SEVEN, 2.0

Franny had plans for days, for weeks, because the voices knew everything she had to do, and when, and she had written it all down.

One could never see Franny without her little notebook full of plans, sketches, outlines, and notes related to plans upcoming, words hastily written to keep up, no doubt, with the calculations constantly running through her mind.

Whenever she’d finish a task, she’d tear out the page and eat the paper, forever consuming and finishing the plans she’d set forth to complete.

Her life was a constant stream of calculation and completion, down to the smallest detail of riding a certain bus, at a certain time, and eating a very mathematically accurate bag of peanuts from the peanut vendor on whatever corner she’d worked out as the best corner, at the best time, for the best nut, on any given day.

On this particular day, she was to meet “Cary” at the cafe on the corner of 7th and Mustang, by the park, so  Franny set out on the path she’d chosen, which included an alley behind a neighborhood bar, skirting along the outside of Evergreen Park, and hopping the number 74 bus line for one-quarter mile only to pull the emergency stop lever, forcing the bus to halt between usual stops 6 and 7.

Cary was already waiting inside the cafe, box in hand, and Franny simply handed over the cash for a smooth exchange.

She then went to the cemetery and tore off the next page of her notebook, chewed the paper casually and swallowed, at which point she pulled the gun from the box and eliminated the voices in her head that constantly shouted at her what to do, leaving behind a notebook of empty pages.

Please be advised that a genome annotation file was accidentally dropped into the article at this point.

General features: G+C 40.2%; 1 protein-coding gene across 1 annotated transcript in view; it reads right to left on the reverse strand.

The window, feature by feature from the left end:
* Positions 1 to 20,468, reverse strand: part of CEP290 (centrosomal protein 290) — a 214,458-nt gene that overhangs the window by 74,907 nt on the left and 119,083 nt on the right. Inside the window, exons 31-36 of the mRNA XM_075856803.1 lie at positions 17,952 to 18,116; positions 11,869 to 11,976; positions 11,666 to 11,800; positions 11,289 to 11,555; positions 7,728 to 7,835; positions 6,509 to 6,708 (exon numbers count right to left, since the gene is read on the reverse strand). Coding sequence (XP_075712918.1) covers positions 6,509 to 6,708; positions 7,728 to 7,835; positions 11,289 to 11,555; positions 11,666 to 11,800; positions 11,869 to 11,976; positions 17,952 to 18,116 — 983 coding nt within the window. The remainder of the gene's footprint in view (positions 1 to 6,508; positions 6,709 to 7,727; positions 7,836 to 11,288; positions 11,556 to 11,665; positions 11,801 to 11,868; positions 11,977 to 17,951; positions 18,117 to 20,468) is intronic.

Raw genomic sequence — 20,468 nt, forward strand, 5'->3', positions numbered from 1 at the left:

SIX, 2.0

Lansing walked to the door to answer the knocking but of course no one was there when he swung it open. He shut the door quick, throwing the bolt and backing to his desk.

The letter he’d written to Alice lay open and without a final admission of his own guilt, the way he’d betrayed her and allowed this disastrous end to their studies together. He thought back to the last time she’d run off, her disgust at his prayers to the after-world and the monsters that would soon be unleashed, the horrors that were still to come to their town.

The last of his hopes were dashed as he turned to finish the letter, but the loud KNOCK-KNOCK-KNOCKING caused him to jump, to knock over both candle and ink, leaving him in utter darkness.

The door suddenly smashed open, and the swirling snow was the last of earth Lansing would ever see.